Mistletoe extract is widely available by prescription in Europe and is most often administered subcutaneously. It can also be taken orally, but most research studies have used the subcutaneous version. It is not currently approved by the U.S. Food and Drug Administration,[ix] and its use as an injectable in the U.S. is only permitted in clinical trials.[x] Physicians in the U.S. can obtain it through the FDA’s “compassionate use program,” which allows patients for whom there are no other legal options for treatment to access unapproved drugs. The product can be ordered from Weleda AG (www.usa.weleda.com).

Mistletoe extract is contraindicated for pregnant women (it can stimulate uterine contractions) and for anyone taking a P450 3A4 substrate drug.

Common side effects include fever, chills, elevated white blood cell count, headache, chest pain, orthostatic hypotension, and reaction at the injection site. Less common but more serious side effects include diarrhea, vomiting, low blood pressure, low heart rate, losing consciousness, increase plasma glucose levels, itching and rash.

It is important to note that the berries and leaves of mistletoe are poisonous – just 2 berries and 3 leaves can cause deadly side effects. Mistletoe products should only be used while under the care of a physician who is knowledgeable about them and who sources them from reputable manufacturers. While not all research studies show that mistletoe is effective, it is safe for most cancer patients, and has a long track record of mostly successful use in Europe. It is difficult to fathom the rationale for making it difficult for cancer patients to obtain the product, particularly since traditional oncology has little to offer for many cancer patients. For many people, it worth the effort to find an open-minded doctor to prescribe it.

[i] Munstedt K, Entezami A, Kullmer U. “Oncologic mistletoe therapy: physicians’ use and estimation of efficiency.” Dtsch Med Wochenschr. 2000 Oct;125(41):1222-6

[ii] Bock PR, Friedel WE, Hanisch J, Karasmann M, Schneider B. “Efficacy and safety of long-term complementary treatment with standardized European mistletoe extract (Viscum album L) in addition to the conventional adjuvant oncologic therapy in patients with primary non-metastasized mammary carcinoma. Results of a multi-center, comparative, epidemiological cohort study in Germany and Switzerland.” Arzneimittelforschung. 2004;54:456-466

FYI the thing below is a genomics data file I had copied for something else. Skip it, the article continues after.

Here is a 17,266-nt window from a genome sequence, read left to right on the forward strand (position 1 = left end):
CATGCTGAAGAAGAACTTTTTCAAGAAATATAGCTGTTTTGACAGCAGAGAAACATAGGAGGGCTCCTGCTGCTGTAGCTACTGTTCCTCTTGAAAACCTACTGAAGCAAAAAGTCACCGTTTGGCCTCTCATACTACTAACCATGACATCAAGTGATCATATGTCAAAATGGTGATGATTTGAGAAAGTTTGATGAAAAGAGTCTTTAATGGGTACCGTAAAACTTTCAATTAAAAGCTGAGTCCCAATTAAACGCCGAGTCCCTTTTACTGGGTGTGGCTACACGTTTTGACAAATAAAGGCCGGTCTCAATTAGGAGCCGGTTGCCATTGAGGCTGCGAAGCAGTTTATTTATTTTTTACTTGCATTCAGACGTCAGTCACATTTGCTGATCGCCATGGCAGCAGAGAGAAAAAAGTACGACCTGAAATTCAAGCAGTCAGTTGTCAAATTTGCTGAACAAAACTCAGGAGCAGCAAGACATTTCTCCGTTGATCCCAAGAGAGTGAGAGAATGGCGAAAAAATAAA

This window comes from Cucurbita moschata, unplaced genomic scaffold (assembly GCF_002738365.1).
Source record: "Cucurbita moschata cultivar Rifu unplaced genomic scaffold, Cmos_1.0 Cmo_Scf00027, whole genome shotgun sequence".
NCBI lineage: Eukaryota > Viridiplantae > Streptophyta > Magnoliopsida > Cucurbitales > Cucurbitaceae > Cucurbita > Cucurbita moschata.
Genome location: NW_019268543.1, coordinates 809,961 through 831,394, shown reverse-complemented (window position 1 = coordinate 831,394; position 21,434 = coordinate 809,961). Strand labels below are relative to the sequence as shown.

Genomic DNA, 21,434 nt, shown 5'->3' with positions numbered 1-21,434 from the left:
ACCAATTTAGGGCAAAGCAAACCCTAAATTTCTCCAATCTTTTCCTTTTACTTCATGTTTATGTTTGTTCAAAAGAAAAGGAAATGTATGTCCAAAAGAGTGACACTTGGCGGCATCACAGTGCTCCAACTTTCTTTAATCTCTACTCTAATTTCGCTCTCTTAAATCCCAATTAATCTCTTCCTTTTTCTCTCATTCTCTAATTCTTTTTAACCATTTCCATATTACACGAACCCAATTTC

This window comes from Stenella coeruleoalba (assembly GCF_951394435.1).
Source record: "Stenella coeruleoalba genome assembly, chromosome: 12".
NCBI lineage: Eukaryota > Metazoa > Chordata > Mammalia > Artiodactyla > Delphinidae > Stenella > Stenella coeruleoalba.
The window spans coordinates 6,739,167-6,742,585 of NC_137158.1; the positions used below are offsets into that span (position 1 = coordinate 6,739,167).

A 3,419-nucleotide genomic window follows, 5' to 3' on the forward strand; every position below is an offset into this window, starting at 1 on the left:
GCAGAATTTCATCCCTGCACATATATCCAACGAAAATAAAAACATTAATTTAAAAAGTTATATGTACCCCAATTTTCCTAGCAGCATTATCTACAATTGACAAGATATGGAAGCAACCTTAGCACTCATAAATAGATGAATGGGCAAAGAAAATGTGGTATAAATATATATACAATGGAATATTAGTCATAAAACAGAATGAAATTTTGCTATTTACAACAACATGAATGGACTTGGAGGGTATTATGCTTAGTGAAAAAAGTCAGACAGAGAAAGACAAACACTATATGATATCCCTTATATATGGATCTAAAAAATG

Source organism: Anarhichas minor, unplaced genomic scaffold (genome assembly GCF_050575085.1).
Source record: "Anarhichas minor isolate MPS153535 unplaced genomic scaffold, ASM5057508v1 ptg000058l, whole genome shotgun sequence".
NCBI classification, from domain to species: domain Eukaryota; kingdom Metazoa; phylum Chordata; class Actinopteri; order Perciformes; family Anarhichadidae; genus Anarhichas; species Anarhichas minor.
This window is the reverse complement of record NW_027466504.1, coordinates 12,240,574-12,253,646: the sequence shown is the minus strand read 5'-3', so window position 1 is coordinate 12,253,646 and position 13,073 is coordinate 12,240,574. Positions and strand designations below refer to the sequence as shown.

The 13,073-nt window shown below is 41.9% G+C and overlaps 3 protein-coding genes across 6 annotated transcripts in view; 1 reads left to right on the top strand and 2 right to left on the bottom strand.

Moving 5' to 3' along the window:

[iii] Semiglazov VF, Stepula VV, Dudov A Schnitker J, Mengs U. “Quality of life is improved in breast cancer patients by Standardised Mistletoe Extract PS76A2 during chemotherapy and follow-up: a randomised, placebo-controlled, double-blind, multicentre clinical trial.” Anticancer Res. 2006 Mar-Apr;26(2B):1519-1529

[iv] Piao BK, Wang YX, Xie GR, et al. “Impact of complementary mistletoe extract treatment on quality of life in breast, ovarian and non-small cell lung cancer patients. A prospective randomized controlled clinical trial.” Anticancer Res. 2004 Jan-Feb;24(1):303-309

[v] Bantel H, Engels IH, Voelter W, Schulze-Ostoff K, Wesselberg S. “Mistletoe Lectin Activates Capase-8/FLICE Independently of Death Receptor Signaling and Enhances Anticancer Drug-Induced Apoptosis.” Cancer Res 1999 May;59:2083-2090

[vi] OStermann T< Raak C, Bussing A. “Survival of cancer patients treated with mistletoe extract (Iscador): a systematic literature review.” BMC Cancer 2009 Dec;9:451

[vii] Kleeberg UR, Suciu S, Brocker EB, et al. “Final results of the EORTC 18871/DKG 80-1 randomised phase III trial. rIFN-alpha2b versus rIFN-gamma versus ISCADOR M versus observation after surgery in melanoma patients with either high-risk primary (thickness >3 mm) or regional lymph node metastasis.” Eur J Cancer. 2004 Feb;40(3):390-402

[viii] Hagenah W, Dorges I, Gafumbegete E, Wagner T. “[Subcutaneous manifestations of a centrocytic non-Hodgkin lymphoma at the injection site of a mistletoe preparation]” Dtsch Med Wochenschr. 1998 Aug;123(34-35):1001-4

[ix] https://www.cancer.gov/about-cancer/treatment/cam/patient/mistletoe-pdq

[x] https://nccih.nih.gov/health/mistletoe